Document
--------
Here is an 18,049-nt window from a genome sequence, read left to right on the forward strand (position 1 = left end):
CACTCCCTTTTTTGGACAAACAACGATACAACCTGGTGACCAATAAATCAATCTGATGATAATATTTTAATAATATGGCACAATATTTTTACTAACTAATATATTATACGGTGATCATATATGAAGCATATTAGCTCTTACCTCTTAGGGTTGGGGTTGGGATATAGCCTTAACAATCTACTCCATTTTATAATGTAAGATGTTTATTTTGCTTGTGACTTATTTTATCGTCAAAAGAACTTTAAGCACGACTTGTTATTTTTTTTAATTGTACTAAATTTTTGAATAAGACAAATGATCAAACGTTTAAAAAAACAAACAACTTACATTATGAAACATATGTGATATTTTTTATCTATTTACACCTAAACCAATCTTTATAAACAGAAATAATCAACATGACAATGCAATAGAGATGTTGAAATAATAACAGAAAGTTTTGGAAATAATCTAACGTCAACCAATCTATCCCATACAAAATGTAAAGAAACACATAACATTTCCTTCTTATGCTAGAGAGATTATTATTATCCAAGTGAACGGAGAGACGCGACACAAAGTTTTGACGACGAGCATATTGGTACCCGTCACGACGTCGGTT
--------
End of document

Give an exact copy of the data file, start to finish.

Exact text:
Here is an 18,049-nt window from a genome sequence, read left to right on the forward strand (position 1 = left end):
CACTCCCTTTTTTGGACAAACAACGATACAACCTGGTGACCAATAAATCAATCTGATGATAATATTTTAATAATATGGCACAATATTTTTACTAACTAATATATTATACGGTGATCATATATGAAGCATATTAGCTCTTACCTCTTAGGGTTGGGGTTGGGATATAGCCTTAACAATCTACTCCATTTTATAATGTAAGATGTTTATTTTGCTTGTGACTTATTTTATCGTCAAAAGAACTTTAAGCACGACTTGTTATTTTTTTTAATTGTACTAAATTTTTGAATAAGACAAATGATCAAACGTTTAAAAAAACAAACAACTTACATTATGAAACATATGTGATATTTTTTATCTATTTACACCTAAACCAATCTTTATAAACAGAAATAATCAACATGACAATGCAATAGAGATGTTGAAATAATAACAGAAAGTTTTGGAAATAATCTAACGTCAACCAATCTATCCCATACAAAATGTAAAGAAACACATAACATTTCCTTCTTATGCTAGAGAGATTATTATTATCCAAGTGAACGGAGAGACGCGACACAAAGTTTTGACGACGAGCATATTGGTACCCGTCACGACGTCGGTT